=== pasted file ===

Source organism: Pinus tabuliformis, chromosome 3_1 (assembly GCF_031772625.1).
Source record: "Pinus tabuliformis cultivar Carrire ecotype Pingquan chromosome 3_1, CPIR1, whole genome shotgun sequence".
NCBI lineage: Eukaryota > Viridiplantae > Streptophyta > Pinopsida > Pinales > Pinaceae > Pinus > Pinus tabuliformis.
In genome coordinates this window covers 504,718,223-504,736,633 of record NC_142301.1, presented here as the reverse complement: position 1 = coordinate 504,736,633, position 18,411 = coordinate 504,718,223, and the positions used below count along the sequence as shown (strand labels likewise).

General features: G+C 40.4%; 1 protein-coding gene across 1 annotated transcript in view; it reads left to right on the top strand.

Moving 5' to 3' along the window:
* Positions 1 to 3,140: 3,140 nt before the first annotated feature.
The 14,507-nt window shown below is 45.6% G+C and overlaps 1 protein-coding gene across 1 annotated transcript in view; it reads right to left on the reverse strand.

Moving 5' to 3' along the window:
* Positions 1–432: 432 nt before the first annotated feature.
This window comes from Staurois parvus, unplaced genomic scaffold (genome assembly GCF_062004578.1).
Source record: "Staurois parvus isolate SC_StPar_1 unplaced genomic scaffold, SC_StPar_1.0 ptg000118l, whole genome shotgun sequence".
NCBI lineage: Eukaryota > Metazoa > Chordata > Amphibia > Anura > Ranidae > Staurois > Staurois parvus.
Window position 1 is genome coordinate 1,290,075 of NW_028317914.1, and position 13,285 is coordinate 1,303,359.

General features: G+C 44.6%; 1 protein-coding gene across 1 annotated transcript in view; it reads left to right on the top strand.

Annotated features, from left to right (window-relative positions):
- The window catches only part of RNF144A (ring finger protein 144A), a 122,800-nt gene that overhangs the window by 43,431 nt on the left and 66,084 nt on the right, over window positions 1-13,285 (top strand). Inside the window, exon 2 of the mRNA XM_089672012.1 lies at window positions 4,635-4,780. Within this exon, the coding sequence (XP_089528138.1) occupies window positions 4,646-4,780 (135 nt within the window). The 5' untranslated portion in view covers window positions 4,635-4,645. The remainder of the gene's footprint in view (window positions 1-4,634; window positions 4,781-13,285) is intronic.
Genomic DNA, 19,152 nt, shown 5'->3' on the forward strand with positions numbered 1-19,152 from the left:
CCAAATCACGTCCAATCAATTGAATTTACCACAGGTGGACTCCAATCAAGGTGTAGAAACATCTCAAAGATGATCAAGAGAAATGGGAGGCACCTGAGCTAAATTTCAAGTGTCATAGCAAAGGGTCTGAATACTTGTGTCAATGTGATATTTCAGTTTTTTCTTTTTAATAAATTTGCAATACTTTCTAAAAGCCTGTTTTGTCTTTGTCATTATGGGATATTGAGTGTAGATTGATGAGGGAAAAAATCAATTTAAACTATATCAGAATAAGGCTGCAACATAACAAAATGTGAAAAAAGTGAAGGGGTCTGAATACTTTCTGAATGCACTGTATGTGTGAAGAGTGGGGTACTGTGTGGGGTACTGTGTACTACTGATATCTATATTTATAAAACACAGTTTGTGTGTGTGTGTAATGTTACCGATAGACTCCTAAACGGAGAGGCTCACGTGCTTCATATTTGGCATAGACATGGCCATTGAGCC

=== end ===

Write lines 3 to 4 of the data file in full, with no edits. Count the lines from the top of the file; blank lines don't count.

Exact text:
NCBI lineage: Eukaryota > Viridiplantae > Streptophyta > Pinopsida > Pinales > Pinaceae > Pinus > Pinus tabuliformis.
In genome coordinates this window covers 504,718,223-504,736,633 of record NC_142301.1, presented here as the reverse complement: position 1 = coordinate 504,736,633, position 18,411 = coordinate 504,718,223, and the positions used below count along the sequence as shown (strand labels likewise).